Purchase Agreements, Goods and Services

Eviction Petitions

Garnishment Application

Guardianship Applications

HOA Contracts


III. Cost v. Risk

When it comes down to it, regardless of the all the reasons why you should consult with an attorney about a particular matter, it’s going to come down to cost and risk. How much is hiring an attorney going to cost me vs. how much am I risking by not doing my due diligence? Often the answer hinges on the financial stakes. If you are investing $300,000 in a business venture, you’re going to spend a little money to make absolutely sure your money is protected and your getting a good deal. In similar situations, using attorneys to protect yourself is self-evident.

In other situations, the necessity of attorney counsel is less-evident but nonetheless critical. Even for minor business ventures, simple contracts for services, or party-to-party transactions, the significant threat of potential litigation and the loss of invested blood, sweat, and tears is still there. Thus, the expert guidance of attorneys remains your best line of defense. The human psyche is strange in that $100 doesn’t mean much unless it’s your $100. When it comes to protecting your money, your assets, and your business deals, doing the little extra of hiring an experienced Cleveland attorney makes sense and almost always pays for itself regardless of the context.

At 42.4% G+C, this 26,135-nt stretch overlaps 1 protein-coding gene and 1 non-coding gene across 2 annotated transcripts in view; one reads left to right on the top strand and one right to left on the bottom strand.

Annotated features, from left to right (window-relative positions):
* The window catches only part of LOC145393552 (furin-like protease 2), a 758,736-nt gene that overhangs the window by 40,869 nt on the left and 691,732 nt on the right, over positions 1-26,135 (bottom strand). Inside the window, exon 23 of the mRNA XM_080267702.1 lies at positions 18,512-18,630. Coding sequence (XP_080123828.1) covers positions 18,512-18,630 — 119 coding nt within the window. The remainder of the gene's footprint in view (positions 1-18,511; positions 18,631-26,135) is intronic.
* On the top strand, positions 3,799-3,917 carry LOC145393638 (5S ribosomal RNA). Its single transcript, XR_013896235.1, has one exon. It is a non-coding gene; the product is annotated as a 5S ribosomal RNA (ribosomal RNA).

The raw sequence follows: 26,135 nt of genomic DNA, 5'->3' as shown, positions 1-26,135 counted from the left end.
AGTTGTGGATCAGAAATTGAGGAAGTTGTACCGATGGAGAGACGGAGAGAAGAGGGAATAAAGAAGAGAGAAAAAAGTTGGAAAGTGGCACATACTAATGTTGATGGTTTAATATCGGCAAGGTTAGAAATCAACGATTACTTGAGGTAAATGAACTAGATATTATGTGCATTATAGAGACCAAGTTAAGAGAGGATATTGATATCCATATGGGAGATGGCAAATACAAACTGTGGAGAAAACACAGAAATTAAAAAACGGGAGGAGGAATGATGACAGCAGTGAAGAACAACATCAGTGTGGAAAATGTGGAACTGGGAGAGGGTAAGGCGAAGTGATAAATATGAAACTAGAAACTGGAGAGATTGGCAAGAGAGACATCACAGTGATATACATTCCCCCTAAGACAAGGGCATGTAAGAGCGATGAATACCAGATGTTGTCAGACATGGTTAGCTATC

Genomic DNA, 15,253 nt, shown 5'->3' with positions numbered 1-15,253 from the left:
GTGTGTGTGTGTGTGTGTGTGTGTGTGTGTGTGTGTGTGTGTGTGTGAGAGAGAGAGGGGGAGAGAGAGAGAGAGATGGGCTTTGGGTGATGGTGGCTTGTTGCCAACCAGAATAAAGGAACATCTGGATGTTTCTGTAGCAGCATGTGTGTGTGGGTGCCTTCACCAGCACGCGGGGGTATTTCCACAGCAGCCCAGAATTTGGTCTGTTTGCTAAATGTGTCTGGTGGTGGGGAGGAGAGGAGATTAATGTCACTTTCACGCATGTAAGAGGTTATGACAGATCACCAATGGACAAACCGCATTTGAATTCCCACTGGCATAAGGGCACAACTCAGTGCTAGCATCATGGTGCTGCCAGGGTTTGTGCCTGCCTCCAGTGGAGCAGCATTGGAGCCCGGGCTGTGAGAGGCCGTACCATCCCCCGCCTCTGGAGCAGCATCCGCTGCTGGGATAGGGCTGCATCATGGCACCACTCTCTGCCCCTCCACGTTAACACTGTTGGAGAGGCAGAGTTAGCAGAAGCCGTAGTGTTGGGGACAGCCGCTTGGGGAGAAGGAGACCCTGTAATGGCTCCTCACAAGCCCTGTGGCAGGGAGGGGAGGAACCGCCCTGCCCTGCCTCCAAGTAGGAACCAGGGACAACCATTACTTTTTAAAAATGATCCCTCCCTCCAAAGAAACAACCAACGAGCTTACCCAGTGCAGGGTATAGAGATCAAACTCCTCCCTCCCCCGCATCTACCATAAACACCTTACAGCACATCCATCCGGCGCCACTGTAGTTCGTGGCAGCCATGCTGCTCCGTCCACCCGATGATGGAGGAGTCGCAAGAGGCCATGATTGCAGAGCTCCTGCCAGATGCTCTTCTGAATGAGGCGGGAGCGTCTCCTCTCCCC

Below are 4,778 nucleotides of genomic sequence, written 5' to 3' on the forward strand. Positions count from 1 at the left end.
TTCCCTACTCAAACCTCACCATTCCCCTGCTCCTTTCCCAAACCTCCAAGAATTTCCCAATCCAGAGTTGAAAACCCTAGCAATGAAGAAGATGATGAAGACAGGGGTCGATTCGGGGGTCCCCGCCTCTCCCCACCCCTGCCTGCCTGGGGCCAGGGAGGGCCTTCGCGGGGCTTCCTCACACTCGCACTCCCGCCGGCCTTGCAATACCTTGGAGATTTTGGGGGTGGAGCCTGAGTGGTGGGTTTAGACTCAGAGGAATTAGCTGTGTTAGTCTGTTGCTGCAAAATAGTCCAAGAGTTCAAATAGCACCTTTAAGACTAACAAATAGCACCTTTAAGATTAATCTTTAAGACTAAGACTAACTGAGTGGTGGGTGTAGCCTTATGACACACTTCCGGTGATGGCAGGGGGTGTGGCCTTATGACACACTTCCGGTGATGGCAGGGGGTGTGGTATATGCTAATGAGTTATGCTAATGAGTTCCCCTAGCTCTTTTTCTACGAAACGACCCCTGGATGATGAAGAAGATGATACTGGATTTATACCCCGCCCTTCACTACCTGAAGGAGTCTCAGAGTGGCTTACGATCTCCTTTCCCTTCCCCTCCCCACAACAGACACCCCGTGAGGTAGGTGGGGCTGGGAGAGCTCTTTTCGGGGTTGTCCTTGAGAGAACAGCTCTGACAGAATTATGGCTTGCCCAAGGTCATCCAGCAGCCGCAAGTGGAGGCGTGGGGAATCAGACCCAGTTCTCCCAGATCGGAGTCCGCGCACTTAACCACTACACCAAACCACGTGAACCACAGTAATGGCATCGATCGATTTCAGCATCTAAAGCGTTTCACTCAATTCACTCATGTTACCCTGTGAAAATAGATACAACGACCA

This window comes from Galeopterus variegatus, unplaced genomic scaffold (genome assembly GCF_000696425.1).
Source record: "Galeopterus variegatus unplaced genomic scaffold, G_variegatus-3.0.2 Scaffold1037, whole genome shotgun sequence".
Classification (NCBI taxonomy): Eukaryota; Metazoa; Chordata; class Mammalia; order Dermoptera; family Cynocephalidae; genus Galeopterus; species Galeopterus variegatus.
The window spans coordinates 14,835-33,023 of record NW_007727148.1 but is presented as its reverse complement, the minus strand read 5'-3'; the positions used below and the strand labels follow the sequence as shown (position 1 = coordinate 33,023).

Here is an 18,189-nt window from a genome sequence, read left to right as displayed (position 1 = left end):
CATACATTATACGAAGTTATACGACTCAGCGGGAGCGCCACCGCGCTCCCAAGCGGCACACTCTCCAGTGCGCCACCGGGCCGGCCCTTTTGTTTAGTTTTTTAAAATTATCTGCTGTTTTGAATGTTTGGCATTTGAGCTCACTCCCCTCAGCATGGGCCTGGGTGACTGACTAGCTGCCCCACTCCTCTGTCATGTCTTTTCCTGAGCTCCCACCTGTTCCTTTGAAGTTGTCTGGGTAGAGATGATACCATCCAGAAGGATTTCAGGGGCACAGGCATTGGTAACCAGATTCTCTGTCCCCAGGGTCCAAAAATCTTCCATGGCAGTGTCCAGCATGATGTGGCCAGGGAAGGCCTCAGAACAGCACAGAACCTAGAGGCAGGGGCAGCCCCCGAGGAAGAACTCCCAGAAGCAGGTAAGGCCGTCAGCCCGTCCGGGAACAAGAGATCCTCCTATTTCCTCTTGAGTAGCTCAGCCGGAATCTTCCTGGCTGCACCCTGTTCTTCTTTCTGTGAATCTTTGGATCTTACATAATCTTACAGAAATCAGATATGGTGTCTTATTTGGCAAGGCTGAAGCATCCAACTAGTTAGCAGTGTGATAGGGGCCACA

About the author: Mike E. Benjamin, Esq.

Mike is a contracted attorney at Baron Law LLC who specializes in civil litigation, estate planning, and probate law. He is a member of the Westshore Bar Association, the Ohio State Bar Association, the Cleveland Metropolitan Bar Association, and the Federal Bar Association for the Northern District of Ohio. He can be reached at mike@baronlawcleveland.com.

Disclaimer: